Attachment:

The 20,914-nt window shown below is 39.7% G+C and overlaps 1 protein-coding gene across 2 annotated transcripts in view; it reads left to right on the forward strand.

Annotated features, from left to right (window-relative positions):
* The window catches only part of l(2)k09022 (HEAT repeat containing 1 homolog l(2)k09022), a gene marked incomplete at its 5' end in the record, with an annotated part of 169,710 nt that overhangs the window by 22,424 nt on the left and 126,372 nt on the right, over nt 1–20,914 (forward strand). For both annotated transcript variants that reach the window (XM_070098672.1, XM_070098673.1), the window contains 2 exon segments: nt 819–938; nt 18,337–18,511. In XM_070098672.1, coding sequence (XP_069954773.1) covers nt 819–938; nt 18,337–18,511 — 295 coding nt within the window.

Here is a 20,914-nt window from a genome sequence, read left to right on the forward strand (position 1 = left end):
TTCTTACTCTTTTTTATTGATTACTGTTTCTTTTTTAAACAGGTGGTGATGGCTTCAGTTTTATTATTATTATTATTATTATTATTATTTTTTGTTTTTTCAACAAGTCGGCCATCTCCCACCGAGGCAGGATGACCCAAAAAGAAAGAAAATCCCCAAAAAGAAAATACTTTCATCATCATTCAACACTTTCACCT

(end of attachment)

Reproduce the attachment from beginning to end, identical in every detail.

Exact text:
The 20,914-nt window shown below is 39.7% G+C and overlaps 1 protein-coding gene across 2 annotated transcripts in view; it reads left to right on the forward strand.

Annotated features, from left to right (window-relative positions):
* The window catches only part of l(2)k09022 (HEAT repeat containing 1 homolog l(2)k09022), a gene marked incomplete at its 5' end in the record, with an annotated part of 169,710 nt that overhangs the window by 22,424 nt on the left and 126,372 nt on the right, over nt 1–20,914 (forward strand). For both annotated transcript variants that reach the window (XM_070098672.1, XM_070098673.1), the window contains 2 exon segments: nt 819–938; nt 18,337–18,511. In XM_070098672.1, coding sequence (XP_069954773.1) covers nt 819–938; nt 18,337–18,511 — 295 coding nt within the window.

Here is a 20,914-nt window from a genome sequence, read left to right on the forward strand (position 1 = left end):
TTCTTACTCTTTTTTATTGATTACTGTTTCTTTTTTAAACAGGTGGTGATGGCTTCAGTTTTATTATTATTATTATTATTATTATTATTTTTTGTTTTTTCAACAAGTCGGCCATCTCCCACCGAGGCAGGATGACCCAAAAAGAAAGAAAATCCCCAAAAAGAAAATACTTTCATCATCATTCAACACTTTCACCT